Interview: Richie Krutch of Never Ran Never Will Records

In the hardcore scene, record labels come and go with regularity. It's not uncommon for a new label to appear and vanish in the space of a year, and that's especially true in this era of "tape labels." On the other hand, some will stick around for decades and have a moment where they seem to release all of the pertinent records of the scene. From Dischord to Victory and Bridge Nine to Triple B, there have been a few standouts in the brief history of the genre.

Richie Krutch (Wisdom In Chains, Z9!, Boxcutter) has been witness to nearly all of it and has recently announced his new label NEVER RAN NEVER WILL RECORDS. The announcement includes a handful of up and coming hardcore bands and I excitedly reached out to Richie to learn more.

Richie Krutch
Interviewed by Dan Craley
  • It seems you’ve been involved with Fast Break! Records since nearly the beginning, why start another label?

    Yea, I’ve been with Fast Break since day one, and still am.  Fast Break is a great label, did so many cool things.  It’s very diverse, all types of bands and releases.  I wanted to start something new that would be more focused.  Very specific to what’s going on in the HC scene right now.  Not to mentioned, it’s always fun to start something new.  NRNW will be laser focused on the newer young bands though, and strictly HC.

  • Never Ran Never Will is a hard name for anything. Have you been sitting on that name for a while?

    I have been, I actually wanted to use it for a Wisdom album awhile ago, but the boys shot me down.

  • You’ve already announced a handful of upcoming releases. How long have you been working on Never Ran Never Will?

    Been working on the idea for awhile now, talking to bands, seeing who would fit, who’s interested.  As far as the essentials, like LLC, websites, bank accounts, we just started working on that stuff in the last few months.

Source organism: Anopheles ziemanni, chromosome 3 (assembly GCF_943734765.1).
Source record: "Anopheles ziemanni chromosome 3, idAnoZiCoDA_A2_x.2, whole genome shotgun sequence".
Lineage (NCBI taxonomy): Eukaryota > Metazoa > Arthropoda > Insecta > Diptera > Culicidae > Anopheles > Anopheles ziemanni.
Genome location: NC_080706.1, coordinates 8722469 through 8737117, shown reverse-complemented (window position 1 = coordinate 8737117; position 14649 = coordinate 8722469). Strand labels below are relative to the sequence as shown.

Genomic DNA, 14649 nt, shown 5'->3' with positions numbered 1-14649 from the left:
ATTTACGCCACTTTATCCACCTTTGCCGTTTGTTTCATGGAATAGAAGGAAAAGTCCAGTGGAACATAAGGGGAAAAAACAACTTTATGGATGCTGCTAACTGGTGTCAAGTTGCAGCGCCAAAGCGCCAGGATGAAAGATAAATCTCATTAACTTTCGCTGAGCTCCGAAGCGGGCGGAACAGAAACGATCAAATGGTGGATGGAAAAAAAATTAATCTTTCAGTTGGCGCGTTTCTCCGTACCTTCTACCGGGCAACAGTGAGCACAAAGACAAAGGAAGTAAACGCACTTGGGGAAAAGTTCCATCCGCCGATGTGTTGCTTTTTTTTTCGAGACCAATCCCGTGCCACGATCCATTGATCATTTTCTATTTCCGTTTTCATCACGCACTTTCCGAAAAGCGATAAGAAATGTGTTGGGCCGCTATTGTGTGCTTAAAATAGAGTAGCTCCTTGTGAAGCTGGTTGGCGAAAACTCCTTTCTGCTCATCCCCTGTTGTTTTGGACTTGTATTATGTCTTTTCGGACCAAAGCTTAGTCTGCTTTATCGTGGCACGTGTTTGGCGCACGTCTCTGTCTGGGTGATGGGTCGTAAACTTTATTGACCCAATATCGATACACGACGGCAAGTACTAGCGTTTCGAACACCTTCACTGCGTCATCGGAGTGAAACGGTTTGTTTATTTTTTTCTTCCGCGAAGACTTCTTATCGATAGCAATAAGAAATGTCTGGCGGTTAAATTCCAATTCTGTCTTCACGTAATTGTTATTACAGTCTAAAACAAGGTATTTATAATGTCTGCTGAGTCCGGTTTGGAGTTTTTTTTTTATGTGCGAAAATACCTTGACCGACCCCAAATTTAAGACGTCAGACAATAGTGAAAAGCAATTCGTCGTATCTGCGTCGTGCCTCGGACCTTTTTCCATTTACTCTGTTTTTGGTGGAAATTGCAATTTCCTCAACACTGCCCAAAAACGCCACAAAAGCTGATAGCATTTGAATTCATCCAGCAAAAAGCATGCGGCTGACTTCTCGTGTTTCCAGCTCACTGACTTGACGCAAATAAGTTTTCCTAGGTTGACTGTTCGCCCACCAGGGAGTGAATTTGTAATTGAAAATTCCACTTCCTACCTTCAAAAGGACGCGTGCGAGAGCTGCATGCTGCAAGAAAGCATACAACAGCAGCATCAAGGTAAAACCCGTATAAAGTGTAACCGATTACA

• recently premiered Missing Link's “Unchained” (check it out) from their forthcoming EP, No Saving Grace, and it’s aggressive in a way a lot of hardcore isn’t right now. Can we expect the focus of the label to be on the heavier side of the hardcore sound?

    Sort of, Missing Link is hard as fuck, relentless really.  The main thing is though, they are a new band, in this flock of dope new HC bands.  That’s the main thing with NRNW, we wanna document this special flock of new HC bands.

  • While interviewing Zac Barone on a recent episode of Post America Podcast, you mentioned the upcoming split between Carried By Six and Hold My Own. I believe you’ve also paired up PA’s Fool’s Game and Boston's Risk for another split. Do you put careful thought into the pairing of bands to share space on a release?

    Yes, I wanna make a thing out of the split releases.  I’d love a new track and a cover from an older band from the bands region.  Maybe make a series out of the splits.  A newer thing I’ve noticed with the younger bands is that they are less interested in albums, which is fine, and that’s why I think splits would be great.

  • Between Krutch and Wisdom In Chains, you’ve been on one side of several split seven inches. Have you established a formula you can share with the bands on your label on how to maximize the impact of your half?

    The main thing about a split, to me anyway, is that is should be birthed in friendship.  I’ve done a lot of splits with the bands you mentioned, and they’ve always started as an idea between friends.

  • With supply chain demands being what they currently are and a backlog at pressing plants, what formats will Never Ran Never Will be releasing music in?

    Mainly vinyl.  NRNW has some good connections, I don’t foresee us having the typical issues of other labels.

  • Are you able to share any release dates?

    Not at the moment, but I appreciate the help very much!

Dan Craley
Gotten Out By
Dan Craley

Dan started Getting It Out back in 2018 as a stand alone podcast. He’s been writing for music websites for over a decade and finally decided to start his own. Now living in Lancaster, Pennsylvania with his wife and kids, he briefly sang for Baltimore’s Pleasant Living.

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